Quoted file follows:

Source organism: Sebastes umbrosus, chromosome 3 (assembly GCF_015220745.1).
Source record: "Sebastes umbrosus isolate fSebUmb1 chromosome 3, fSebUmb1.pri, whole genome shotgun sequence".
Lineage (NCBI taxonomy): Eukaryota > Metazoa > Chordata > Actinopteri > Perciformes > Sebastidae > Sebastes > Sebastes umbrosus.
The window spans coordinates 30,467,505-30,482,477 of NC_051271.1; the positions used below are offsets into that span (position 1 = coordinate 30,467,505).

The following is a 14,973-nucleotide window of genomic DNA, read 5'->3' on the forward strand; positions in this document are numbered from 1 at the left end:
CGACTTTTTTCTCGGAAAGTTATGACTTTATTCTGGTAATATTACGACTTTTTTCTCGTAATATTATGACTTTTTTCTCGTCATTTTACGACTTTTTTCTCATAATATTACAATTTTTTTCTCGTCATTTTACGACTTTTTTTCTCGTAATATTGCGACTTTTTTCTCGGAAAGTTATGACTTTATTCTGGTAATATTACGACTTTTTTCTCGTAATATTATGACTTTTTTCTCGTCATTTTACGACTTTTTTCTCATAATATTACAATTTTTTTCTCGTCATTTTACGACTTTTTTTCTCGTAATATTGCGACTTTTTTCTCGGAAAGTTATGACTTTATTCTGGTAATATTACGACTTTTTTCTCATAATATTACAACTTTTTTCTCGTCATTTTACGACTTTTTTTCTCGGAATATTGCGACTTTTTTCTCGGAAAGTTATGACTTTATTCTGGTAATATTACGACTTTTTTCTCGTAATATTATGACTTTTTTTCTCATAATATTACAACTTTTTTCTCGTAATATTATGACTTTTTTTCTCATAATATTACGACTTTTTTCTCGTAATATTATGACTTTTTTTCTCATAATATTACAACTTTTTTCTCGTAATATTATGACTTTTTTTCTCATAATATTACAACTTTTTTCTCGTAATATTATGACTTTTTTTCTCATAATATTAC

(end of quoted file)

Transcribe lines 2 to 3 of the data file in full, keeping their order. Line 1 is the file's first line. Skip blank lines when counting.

Source record: "Sebastes umbrosus isolate fSebUmb1 chromosome 3, fSebUmb1.pri, whole genome shotgun sequence".
Lineage (NCBI taxonomy): Eukaryota > Metazoa > Chordata > Actinopteri > Perciformes > Sebastidae > Sebastes > Sebastes umbrosus.